Dr. Smith: At first I was discouraged about the information available. But now I’m starting to find some Dutch publications that are shedding a better insight on testing procedures. A lot of places claim they can test for this or test for that but they don’t provide methods that would allow it to be verified. The trouble is they have a choice of very high sophisticated one sample at a time technology.  Now there is a group in Israel that achieved a breeding program but they don’t say how they do it or what methodology they used.

James: Yeah a lot of companies seem to be keeping their information secret. I read an article last year on how dispensary owners in Colorado and Michigan were getting different results from testing companies. So I tried my own experiment. I grew out a blue dream strain harvested it and then sent the same plant sample to 3 different testing facilities. I got back different results from each company. One had the CBS at .o2 another had it at 4.5. The TCH percentages ranged from 9 percent up to 26  percent. So that is defiantly a problem that needs to be solved fast.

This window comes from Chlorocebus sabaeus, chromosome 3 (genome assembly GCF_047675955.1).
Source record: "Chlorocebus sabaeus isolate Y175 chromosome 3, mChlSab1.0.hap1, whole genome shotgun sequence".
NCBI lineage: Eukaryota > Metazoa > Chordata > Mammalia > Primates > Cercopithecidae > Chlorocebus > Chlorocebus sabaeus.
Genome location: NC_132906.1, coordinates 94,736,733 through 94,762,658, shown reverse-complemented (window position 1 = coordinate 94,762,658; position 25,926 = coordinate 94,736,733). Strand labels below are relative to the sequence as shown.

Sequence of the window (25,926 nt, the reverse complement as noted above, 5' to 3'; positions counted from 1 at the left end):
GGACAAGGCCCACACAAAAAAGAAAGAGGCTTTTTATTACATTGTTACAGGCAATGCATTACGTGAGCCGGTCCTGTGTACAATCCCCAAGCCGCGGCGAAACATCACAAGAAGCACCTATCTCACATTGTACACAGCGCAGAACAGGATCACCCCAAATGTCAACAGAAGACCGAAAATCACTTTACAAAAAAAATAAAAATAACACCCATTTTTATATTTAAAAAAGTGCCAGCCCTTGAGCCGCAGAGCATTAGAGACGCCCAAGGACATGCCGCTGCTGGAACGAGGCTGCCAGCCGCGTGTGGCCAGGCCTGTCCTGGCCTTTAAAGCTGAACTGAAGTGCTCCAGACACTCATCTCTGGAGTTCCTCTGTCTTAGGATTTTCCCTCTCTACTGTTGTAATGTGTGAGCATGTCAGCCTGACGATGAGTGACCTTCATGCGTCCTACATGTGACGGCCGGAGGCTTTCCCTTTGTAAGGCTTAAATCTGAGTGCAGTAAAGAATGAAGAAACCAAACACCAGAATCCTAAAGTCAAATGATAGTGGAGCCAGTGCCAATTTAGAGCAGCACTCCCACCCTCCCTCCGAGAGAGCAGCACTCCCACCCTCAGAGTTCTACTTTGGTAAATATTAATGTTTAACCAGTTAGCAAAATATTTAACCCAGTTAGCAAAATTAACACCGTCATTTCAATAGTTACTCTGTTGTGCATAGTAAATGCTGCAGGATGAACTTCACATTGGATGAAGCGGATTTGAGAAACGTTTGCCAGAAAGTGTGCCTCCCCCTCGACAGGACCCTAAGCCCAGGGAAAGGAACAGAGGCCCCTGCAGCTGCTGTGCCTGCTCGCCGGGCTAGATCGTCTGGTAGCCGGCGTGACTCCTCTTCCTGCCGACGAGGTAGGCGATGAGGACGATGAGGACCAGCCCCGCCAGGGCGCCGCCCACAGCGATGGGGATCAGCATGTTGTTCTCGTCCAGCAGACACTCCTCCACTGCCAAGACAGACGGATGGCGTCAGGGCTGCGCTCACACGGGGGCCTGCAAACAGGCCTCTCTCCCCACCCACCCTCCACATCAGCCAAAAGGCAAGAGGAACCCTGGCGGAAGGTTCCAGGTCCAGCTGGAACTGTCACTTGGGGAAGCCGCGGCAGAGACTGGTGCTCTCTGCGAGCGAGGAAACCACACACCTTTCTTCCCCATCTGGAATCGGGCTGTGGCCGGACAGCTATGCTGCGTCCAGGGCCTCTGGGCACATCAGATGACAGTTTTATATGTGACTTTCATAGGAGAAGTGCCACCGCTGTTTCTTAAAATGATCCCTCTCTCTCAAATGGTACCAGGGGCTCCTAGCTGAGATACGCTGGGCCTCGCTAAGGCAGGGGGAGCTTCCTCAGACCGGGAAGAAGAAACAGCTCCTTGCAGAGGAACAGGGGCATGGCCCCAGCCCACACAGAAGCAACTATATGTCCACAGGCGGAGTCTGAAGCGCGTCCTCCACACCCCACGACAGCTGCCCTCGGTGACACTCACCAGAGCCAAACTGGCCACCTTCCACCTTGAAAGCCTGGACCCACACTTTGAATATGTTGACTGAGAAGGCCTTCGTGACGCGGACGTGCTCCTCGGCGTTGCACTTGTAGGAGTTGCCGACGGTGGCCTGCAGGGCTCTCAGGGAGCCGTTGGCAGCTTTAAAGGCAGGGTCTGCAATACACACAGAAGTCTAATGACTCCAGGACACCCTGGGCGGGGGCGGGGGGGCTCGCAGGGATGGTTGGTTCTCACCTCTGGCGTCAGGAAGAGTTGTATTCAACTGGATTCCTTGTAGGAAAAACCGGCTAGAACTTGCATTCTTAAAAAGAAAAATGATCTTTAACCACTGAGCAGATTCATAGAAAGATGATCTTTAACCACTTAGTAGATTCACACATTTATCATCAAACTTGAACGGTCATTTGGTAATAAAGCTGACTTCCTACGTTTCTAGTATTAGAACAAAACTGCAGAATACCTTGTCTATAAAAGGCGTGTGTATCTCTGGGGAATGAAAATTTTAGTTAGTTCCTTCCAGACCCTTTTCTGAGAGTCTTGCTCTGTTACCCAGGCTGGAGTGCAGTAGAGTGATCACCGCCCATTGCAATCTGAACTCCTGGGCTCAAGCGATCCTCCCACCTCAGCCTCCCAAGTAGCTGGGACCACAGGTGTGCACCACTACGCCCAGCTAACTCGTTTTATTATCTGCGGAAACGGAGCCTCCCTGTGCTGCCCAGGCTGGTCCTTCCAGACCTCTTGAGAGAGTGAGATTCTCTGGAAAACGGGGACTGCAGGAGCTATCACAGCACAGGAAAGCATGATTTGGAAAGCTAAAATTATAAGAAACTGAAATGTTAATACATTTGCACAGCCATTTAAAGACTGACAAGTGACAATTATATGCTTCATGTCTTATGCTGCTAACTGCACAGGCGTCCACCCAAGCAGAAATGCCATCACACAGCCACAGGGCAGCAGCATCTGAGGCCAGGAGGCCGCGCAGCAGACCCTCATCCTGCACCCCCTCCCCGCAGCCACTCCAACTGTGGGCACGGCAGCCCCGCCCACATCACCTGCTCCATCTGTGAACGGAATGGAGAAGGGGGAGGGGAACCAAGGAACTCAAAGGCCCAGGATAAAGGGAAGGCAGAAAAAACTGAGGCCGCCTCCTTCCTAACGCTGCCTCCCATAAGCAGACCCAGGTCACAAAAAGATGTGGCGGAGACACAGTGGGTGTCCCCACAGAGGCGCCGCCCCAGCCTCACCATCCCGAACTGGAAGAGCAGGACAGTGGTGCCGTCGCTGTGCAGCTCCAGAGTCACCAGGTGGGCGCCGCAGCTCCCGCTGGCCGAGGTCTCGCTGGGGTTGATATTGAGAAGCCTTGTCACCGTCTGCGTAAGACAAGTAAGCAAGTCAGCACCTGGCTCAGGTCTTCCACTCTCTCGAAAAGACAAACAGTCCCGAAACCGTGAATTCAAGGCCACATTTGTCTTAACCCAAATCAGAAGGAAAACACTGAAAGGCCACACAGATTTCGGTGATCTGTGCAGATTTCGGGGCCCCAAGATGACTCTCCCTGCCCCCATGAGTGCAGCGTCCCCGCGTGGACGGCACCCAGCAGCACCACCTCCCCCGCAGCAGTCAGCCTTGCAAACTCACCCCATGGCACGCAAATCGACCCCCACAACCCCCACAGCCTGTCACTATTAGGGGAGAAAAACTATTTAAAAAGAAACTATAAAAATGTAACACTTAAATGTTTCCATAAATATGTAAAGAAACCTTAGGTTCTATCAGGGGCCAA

Dr. Smith Yes all the important details are not revealed. And also in San Diego, there’s a group there working on testing and supposedly they have a way of testing cannabis but they’re also not revealing their methods.


James: Yeah saying one thing and proving it are two different animals. Anybody can say yeah I can tell you the genetic makeup of a plant and what kind of strain it is. Yeah, but can you prove it? That’s what owners want to know and patients should know also exactly what they’re putting into their bodies. I just have a feeling that there is no way to test percentages accurately and there probably never will be just because of the way the cannabis plant grows. The chemical composition of the marijuana plant can be different from the top bud to the bottom buds. It is known that the most potent part of the plant is the top bud. Also, the chemical composition of the plant changes daily during the harvest window and also during the curing process. For example, if I cut down the plant and test it right away I will get 10 percent THC for example. But if I put that same strain in a jar and cure it for 2 weeks now the entire chemical makeup of the plant has changed. These are just two of the most obvious problems I see with testing I will be starting a whole new thread on that subject later.